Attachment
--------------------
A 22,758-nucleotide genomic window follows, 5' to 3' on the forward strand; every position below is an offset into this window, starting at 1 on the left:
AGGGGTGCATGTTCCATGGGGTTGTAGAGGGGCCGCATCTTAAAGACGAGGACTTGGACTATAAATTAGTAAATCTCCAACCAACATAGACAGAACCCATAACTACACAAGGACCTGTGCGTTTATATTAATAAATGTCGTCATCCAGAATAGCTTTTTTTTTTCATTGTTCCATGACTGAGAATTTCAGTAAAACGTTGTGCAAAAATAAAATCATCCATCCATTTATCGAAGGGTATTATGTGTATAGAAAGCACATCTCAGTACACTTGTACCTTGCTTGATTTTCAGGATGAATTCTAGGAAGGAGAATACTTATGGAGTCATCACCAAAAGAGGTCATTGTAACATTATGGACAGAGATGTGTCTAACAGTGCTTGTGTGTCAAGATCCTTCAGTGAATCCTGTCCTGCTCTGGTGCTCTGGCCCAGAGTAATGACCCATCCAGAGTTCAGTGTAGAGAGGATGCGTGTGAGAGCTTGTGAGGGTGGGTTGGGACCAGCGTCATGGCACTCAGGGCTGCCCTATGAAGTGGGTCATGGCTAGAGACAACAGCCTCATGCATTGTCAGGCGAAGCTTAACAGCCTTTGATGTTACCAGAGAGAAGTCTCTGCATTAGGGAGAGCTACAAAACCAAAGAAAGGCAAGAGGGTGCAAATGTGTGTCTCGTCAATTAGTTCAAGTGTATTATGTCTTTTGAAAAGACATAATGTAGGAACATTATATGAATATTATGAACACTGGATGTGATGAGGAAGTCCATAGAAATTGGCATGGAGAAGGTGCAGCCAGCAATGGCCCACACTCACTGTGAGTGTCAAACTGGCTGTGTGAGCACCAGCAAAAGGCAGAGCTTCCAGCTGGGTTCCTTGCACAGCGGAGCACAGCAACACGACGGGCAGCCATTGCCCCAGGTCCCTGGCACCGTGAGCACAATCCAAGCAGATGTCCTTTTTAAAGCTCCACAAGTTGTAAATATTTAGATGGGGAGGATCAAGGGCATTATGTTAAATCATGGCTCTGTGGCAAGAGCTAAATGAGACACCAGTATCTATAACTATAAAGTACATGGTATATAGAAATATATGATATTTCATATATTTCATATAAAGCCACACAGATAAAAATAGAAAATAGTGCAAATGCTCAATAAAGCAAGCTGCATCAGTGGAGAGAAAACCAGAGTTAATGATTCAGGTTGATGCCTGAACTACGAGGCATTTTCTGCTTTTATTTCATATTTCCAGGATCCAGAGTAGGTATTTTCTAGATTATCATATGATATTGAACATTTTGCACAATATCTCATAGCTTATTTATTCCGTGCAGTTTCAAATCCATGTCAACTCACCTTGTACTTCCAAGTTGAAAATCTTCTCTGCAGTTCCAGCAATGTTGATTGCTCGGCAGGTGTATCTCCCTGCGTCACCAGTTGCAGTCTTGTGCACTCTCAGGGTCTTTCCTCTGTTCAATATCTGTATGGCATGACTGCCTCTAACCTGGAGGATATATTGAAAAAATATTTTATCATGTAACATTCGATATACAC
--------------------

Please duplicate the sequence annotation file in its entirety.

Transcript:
A 22,758-nucleotide genomic window follows, 5' to 3' on the forward strand; every position below is an offset into this window, starting at 1 on the left:
AGGGGTGCATGTTCCATGGGGTTGTAGAGGGGCCGCATCTTAAAGACGAGGACTTGGACTATAAATTAGTAAATCTCCAACCAACATAGACAGAACCCATAACTACACAAGGACCTGTGCGTTTATATTAATAAATGTCGTCATCCAGAATAGCTTTTTTTTTTCATTGTTCCATGACTGAGAATTTCAGTAAAACGTTGTGCAAAAATAAAATCATCCATCCATTTATCGAAGGGTATTATGTGTATAGAAAGCACATCTCAGTACACTTGTACCTTGCTTGATTTTCAGGATGAATTCTAGGAAGGAGAATACTTATGGAGTCATCACCAAAAGAGGTCATTGTAACATTATGGACAGAGATGTGTCTAACAGTGCTTGTGTGTCAAGATCCTTCAGTGAATCCTGTCCTGCTCTGGTGCTCTGGCCCAGAGTAATGACCCATCCAGAGTTCAGTGTAGAGAGGATGCGTGTGAGAGCTTGTGAGGGTGGGTTGGGACCAGCGTCATGGCACTCAGGGCTGCCCTATGAAGTGGGTCATGGCTAGAGACAACAGCCTCATGCATTGTCAGGCGAAGCTTAACAGCCTTTGATGTTACCAGAGAGAAGTCTCTGCATTAGGGAGAGCTACAAAACCAAAGAAAGGCAAGAGGGTGCAAATGTGTGTCTCGTCAATTAGTTCAAGTGTATTATGTCTTTTGAAAAGACATAATGTAGGAACATTATATGAATATTATGAACACTGGATGTGATGAGGAAGTCCATAGAAATTGGCATGGAGAAGGTGCAGCCAGCAATGGCCCACACTCACTGTGAGTGTCAAACTGGCTGTGTGAGCACCAGCAAAAGGCAGAGCTTCCAGCTGGGTTCCTTGCACAGCGGAGCACAGCAACACGACGGGCAGCCATTGCCCCAGGTCCCTGGCACCGTGAGCACAATCCAAGCAGATGTCCTTTTTAAAGCTCCACAAGTTGTAAATATTTAGATGGGGAGGATCAAGGGCATTATGTTAAATCATGGCTCTGTGGCAAGAGCTAAATGAGACACCAGTATCTATAACTATAAAGTACATGGTATATAGAAATATATGATATTTCATATATTTCATATAAAGCCACACAGATAAAAATAGAAAATAGTGCAAATGCTCAATAAAGCAAGCTGCATCAGTGGAGAGAAAACCAGAGTTAATGATTCAGGTTGATGCCTGAACTACGAGGCATTTTCTGCTTTTATTTCATATTTCCAGGATCCAGAGTAGGTATTTTCTAGATTATCATATGATATTGAACATTTTGCACAATATCTCATAGCTTATTTATTCCGTGCAGTTTCAAATCCATGTCAACTCACCTTGTACTTCCAAGTTGAAAATCTTCTCTGCAGTTCCAGCAATGTTGATTGCTCGGCAGGTGTATCTCCCTGCGTCACCAGTTGCAGTCTTGTGCACTCTCAGGGTCTTTCCTCTGTTCAATATCTGTATGGCATGACTGCCTCTAACCTGGAGGATATATTGAAAAAATATTTTATCATGTAACATTCGATATACAC